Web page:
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June 1958


Author Affiliations

Providence, R.I.

AMA Arch Derm. 1958;77(6):666-668. doi:10.1001/archderm.1958.01560060032006

In rare instances a child is born with skin larger than the body it is made to cover (Fig. 1). The skin is otherwise clinically and histologically apparently normal. Being larger, it must necessarily hang in folds. This is essentially the pathology of the so-called cutis laxa. This condition goes under many names besides cutis laxa, which is the commonest. I believe that a more appropriate name for it is dermatomegaly.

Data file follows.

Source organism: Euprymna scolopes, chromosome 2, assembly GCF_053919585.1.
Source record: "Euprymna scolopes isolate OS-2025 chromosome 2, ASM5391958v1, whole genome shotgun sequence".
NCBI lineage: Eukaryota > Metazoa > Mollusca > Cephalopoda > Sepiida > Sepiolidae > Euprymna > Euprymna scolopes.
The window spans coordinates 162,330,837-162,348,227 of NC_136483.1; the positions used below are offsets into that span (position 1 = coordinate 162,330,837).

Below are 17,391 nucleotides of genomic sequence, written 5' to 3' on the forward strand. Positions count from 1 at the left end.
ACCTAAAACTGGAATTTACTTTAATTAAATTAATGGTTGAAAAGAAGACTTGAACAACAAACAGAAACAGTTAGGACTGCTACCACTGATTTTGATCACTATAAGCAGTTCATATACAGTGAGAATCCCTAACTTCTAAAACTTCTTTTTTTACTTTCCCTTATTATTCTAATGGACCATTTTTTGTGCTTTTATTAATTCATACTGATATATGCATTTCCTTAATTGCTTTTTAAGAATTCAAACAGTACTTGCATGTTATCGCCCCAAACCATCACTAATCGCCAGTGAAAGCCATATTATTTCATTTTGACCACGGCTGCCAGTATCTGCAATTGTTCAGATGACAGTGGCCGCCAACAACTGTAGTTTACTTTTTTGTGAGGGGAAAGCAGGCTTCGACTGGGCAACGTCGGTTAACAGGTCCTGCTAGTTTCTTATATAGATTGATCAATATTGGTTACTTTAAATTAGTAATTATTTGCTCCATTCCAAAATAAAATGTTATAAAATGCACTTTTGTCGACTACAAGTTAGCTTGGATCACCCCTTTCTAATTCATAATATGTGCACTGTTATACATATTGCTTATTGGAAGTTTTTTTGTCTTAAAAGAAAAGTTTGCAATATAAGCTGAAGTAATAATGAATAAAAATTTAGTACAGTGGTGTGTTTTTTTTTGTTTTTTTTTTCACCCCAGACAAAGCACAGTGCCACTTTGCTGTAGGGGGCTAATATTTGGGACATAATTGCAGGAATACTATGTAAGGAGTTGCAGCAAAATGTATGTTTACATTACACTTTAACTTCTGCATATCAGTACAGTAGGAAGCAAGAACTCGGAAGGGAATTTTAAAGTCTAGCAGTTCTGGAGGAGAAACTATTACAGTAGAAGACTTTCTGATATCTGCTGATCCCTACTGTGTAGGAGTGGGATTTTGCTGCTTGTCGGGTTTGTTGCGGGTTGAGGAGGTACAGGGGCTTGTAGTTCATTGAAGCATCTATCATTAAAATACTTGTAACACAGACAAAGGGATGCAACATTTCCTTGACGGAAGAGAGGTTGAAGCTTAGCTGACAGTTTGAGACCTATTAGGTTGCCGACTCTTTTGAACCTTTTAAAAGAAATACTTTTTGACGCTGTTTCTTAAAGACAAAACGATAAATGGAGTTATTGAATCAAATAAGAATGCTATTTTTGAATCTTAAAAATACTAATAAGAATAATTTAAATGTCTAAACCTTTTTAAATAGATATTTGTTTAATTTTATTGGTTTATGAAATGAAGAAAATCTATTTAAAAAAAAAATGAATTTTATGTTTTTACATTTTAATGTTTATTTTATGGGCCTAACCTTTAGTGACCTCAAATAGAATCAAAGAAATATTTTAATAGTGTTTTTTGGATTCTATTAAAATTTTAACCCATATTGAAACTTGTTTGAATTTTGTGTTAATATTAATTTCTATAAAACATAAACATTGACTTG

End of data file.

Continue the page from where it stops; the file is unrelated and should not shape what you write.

It is a rare prenatal disorder, similar, but only in appearance, to the common (acquired) increase in size of the skin which follows increase of subcutaneous fat (Fig. 2) or to physiologic senile involution (Fig. 3).


Dermatomegaly, used in the same way as hepatomegaly, splenomegaly, or acromegaly, is proposed as the best term to describe the rare pathologic disorder of the newborn in which the skin is bigger than the body surface it is intended

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